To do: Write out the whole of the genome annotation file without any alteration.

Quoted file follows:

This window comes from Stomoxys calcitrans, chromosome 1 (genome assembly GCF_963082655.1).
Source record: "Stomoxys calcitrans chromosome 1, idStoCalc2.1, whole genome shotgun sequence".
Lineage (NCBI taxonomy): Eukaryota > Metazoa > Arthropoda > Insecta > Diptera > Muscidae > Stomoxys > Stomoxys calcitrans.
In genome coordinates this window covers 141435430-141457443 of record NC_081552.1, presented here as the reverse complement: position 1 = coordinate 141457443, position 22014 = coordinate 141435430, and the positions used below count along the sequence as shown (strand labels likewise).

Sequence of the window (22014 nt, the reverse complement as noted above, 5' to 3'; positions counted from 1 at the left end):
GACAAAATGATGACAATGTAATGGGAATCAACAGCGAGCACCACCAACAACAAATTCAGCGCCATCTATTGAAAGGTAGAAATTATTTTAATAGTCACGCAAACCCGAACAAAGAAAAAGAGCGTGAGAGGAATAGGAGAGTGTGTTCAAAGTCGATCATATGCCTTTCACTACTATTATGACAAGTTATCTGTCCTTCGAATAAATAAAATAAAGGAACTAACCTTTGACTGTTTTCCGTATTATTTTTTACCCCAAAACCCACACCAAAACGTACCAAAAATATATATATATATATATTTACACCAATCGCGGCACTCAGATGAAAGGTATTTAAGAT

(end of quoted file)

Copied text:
This window comes from Stomoxys calcitrans, chromosome 1 (genome assembly GCF_963082655.1).
Source record: "Stomoxys calcitrans chromosome 1, idStoCalc2.1, whole genome shotgun sequence".
Lineage (NCBI taxonomy): Eukaryota > Metazoa > Arthropoda > Insecta > Diptera > Muscidae > Stomoxys > Stomoxys calcitrans.
In genome coordinates this window covers 141435430-141457443 of record NC_081552.1, presented here as the reverse complement: position 1 = coordinate 141457443, position 22014 = coordinate 141435430, and the positions used below count along the sequence as shown (strand labels likewise).

Sequence of the window (22014 nt, the reverse complement as noted above, 5' to 3'; positions counted from 1 at the left end):
GACAAAATGATGACAATGTAATGGGAATCAACAGCGAGCACCACCAACAACAAATTCAGCGCCATCTATTGAAAGGTAGAAATTATTTTAATAGTCACGCAAACCCGAACAAAGAAAAAGAGCGTGAGAGGAATAGGAGAGTGTGTTCAAAGTCGATCATATGCCTTTCACTACTATTATGACAAGTTATCTGTCCTTCGAATAAATAAAATAAAGGAACTAACCTTTGACTGTTTTCCGTATTATTTTTTACCCCAAAACCCACACCAAAACGTACCAAAAATATATATATATATATATTTACACCAATCGCGGCACTCAGATGAAAGGTATTTAAGAT